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Fashion designer Katie Gallagher's death ruled a homicide 8 months later

Manhattan fashion designer's overdose death declared a homicide
Manhattan fashion designer's overdose death declared a homicide 02:00

NEW YORK -- Fashion designer Katie Gallagher's loved ones spent eight months not knowing what happened before her lifeless body was found in her bed at her Manhattan apartment. 

Friday, investigators said they ruled Gallagher's death a homicide. 

Gallagher, 35, designed fashions that made it into Vogue and Glamour magazines. Her creations were worn by stars including Lady Gaga and Laverne Cox

Gallagher's sudden death in July 2022 shocked her neighbors on Eldridge Street on the Lower East Side.

"Everybody knows this lady," said Eddie Ling, who works in a bike shop on the ground floor of the building. 

The medical examiner found fentanyl mixed with other drugs in Gallagher's system. Investigators are trying to determine if she was slipped a toxic cocktail of drugs in order to steal from her. 

Police are investigating a string of cases with similar details - drugged victims who wind up robbed, hospitalized and, in some cases, dead.

READ MORE: Police investigating pattern of Manhattan bar patrons being drugged, robbed; 2 deaths possibly linked to incidents

Police sources tell us there are believed to be multiple crews running similar schemes, targeting and drugging victims in Manhattan bars before robbing them.

Gallagher, a Pennsylvania native, is survived by her parents and sisters. They set up a GoFundMe which has raised more than $30,000 so far to complete and display her final fashion collection. 

Watch Dave Carlin's report

Overdose death of fashion designer classified a homicide 02:12

"During that period of time before it's declared a homicide, the family is left in limbo. There's all these open questions," said New York City Council Member Erik Bottcher. 

Bottcher wants to raise public awareness of drug-facilitated thefts and groups of criminals targeting bar patrons.

"The word is out that you can victimize someone and you can access their bank accounts electronically in ways that you couldn't years ago, with the banking apps that can be opened with facial recognition," said Bottcher.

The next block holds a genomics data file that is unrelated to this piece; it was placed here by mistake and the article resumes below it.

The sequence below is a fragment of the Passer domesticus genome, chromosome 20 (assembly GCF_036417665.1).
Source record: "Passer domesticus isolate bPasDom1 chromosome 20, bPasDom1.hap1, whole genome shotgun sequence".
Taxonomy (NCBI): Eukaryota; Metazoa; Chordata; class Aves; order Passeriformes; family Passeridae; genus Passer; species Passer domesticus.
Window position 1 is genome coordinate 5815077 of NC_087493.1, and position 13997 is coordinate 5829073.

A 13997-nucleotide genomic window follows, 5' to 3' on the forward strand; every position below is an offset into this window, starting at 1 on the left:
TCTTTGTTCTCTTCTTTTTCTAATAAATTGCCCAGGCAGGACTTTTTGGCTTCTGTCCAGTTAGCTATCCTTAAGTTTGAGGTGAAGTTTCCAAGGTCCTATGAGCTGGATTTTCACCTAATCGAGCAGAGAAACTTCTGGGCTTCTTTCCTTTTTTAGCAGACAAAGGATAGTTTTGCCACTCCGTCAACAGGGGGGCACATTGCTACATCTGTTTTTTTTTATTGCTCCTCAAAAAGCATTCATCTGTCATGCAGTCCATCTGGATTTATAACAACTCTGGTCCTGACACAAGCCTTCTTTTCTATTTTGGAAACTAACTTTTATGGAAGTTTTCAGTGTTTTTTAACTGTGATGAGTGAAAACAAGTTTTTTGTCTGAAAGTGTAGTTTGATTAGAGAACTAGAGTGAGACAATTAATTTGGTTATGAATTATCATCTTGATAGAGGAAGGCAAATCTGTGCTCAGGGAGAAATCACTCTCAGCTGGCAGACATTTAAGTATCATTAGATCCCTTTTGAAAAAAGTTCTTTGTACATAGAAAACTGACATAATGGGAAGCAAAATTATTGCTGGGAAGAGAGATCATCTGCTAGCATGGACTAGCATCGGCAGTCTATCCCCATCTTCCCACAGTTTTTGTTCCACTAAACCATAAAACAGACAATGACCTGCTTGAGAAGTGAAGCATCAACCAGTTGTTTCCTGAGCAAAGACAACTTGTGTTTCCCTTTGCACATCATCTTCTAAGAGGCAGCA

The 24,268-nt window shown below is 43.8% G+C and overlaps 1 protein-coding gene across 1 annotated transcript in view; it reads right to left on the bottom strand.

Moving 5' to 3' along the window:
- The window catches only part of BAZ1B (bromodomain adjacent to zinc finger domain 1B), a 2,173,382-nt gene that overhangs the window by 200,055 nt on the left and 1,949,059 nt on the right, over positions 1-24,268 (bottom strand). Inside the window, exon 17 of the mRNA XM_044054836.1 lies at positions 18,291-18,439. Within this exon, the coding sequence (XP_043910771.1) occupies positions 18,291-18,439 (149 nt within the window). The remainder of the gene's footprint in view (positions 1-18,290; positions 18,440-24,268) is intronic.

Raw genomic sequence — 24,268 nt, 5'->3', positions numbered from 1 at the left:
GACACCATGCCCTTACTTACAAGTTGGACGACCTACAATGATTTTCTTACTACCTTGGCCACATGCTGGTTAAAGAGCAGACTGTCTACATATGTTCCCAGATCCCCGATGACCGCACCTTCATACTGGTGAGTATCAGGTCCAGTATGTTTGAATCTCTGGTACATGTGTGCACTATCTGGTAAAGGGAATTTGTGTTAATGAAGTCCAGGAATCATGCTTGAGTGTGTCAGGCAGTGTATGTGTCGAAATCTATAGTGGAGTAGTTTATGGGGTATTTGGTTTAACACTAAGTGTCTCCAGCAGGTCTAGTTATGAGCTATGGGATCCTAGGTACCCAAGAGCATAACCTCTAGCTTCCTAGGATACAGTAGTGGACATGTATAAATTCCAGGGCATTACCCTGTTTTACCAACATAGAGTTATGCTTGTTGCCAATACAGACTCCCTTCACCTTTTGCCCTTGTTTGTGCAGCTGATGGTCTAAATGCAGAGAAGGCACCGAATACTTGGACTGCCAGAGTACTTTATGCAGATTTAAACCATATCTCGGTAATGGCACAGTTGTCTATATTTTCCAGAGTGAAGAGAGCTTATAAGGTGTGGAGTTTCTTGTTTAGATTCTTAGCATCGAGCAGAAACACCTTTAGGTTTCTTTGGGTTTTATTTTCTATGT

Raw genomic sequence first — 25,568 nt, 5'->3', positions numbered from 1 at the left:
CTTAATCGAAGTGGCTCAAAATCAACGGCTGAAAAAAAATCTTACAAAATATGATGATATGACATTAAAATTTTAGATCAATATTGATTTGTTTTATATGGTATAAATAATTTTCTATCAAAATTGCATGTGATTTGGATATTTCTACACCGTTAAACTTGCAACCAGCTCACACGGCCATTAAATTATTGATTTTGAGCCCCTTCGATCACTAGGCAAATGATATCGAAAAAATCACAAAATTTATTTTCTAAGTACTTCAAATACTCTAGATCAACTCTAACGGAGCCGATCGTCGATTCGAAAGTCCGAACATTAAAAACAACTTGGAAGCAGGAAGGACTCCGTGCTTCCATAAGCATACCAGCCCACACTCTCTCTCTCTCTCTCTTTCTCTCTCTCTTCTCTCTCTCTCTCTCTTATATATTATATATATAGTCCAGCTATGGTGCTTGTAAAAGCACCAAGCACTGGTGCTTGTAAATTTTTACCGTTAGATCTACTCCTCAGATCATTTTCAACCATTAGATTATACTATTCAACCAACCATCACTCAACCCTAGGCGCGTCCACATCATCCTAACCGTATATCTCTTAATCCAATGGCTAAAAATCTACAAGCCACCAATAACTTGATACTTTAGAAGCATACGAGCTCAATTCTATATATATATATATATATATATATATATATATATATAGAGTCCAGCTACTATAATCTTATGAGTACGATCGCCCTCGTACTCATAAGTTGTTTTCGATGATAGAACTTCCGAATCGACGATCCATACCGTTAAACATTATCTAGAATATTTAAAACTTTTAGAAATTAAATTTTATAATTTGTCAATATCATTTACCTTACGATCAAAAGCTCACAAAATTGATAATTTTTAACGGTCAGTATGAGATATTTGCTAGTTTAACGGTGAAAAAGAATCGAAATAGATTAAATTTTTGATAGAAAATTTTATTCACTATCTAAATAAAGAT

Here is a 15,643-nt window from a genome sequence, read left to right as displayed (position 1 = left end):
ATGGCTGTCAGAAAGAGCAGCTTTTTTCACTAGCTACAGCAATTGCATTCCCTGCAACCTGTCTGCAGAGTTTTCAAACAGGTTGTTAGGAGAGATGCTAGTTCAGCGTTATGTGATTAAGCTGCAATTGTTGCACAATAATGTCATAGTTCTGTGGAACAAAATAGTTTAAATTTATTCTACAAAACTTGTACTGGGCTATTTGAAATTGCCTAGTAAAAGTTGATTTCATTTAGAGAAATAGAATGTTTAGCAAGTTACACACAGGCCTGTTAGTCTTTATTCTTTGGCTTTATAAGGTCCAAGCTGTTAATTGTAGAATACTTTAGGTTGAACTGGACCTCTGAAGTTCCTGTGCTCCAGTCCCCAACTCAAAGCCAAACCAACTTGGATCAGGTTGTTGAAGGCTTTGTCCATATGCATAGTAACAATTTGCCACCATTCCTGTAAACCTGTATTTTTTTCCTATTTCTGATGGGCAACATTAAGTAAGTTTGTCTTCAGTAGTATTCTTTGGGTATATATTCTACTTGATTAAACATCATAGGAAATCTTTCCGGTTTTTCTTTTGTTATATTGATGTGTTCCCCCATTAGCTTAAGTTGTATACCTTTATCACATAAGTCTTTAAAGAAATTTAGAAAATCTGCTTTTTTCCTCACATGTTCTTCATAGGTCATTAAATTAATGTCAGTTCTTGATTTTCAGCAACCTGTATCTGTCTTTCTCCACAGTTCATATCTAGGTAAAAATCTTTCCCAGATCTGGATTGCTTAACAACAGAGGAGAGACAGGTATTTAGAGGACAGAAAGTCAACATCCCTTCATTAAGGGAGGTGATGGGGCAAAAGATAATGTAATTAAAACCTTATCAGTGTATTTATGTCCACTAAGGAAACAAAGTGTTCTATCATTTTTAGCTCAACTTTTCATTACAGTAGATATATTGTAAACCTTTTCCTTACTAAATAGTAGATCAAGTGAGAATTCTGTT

"A lot of people get targeted and they don't even know," said Nia Mapp, a Queens resident. "I would hope that it would bring more awareness to the situation since it happens to a lot of people that we just don't know about." 

"They are out there preying on innocent people who are going out to just enjoy a night out on the town. We have to make it clear, if you commit these crimes you will be apprehended," said Bottcher.

According to police, Julio Ramirez, 25, and John Umberger, 33, died last year from deadly drug cocktails slipped to them in order to rob them. Their deaths were also declared homicides earlier in March.

READ MORE: Deaths of 2 men who were drugged in Hell's Kitchen bars ruled homicides

"My concern is that as we go on, that the reality is there are many more deaths that have come from these groups, from this very thing," said Linda Clary, Umberger's mother. "What are we doing to stop this from continuing to happen? ... We don't want anyone to hurt like we are hurting because it's so unnecessary."

In a statement, Gallagher's family told CBS2: "When we think about the callous disregard for her life and all that she would have done or could have done had this not happened, our hearts break all over again."

It is unknown what, if anything, was stolen from Gallagher or where she was before her body was discovered. 

Gallagher's sister told CBS2 the family is planning a remembrance ceremony in the city in May. 

Anyone with information about Gallagher's death is asked to call the NYPD's Crime Stoppers hotline at 1-800-577-TIPS (8477), or for Spanish, 1-888-57-PISTA (74782). You can also submit a tip via their website or via DM on Twitter, @NYPDTips. All calls are kept confidential.  

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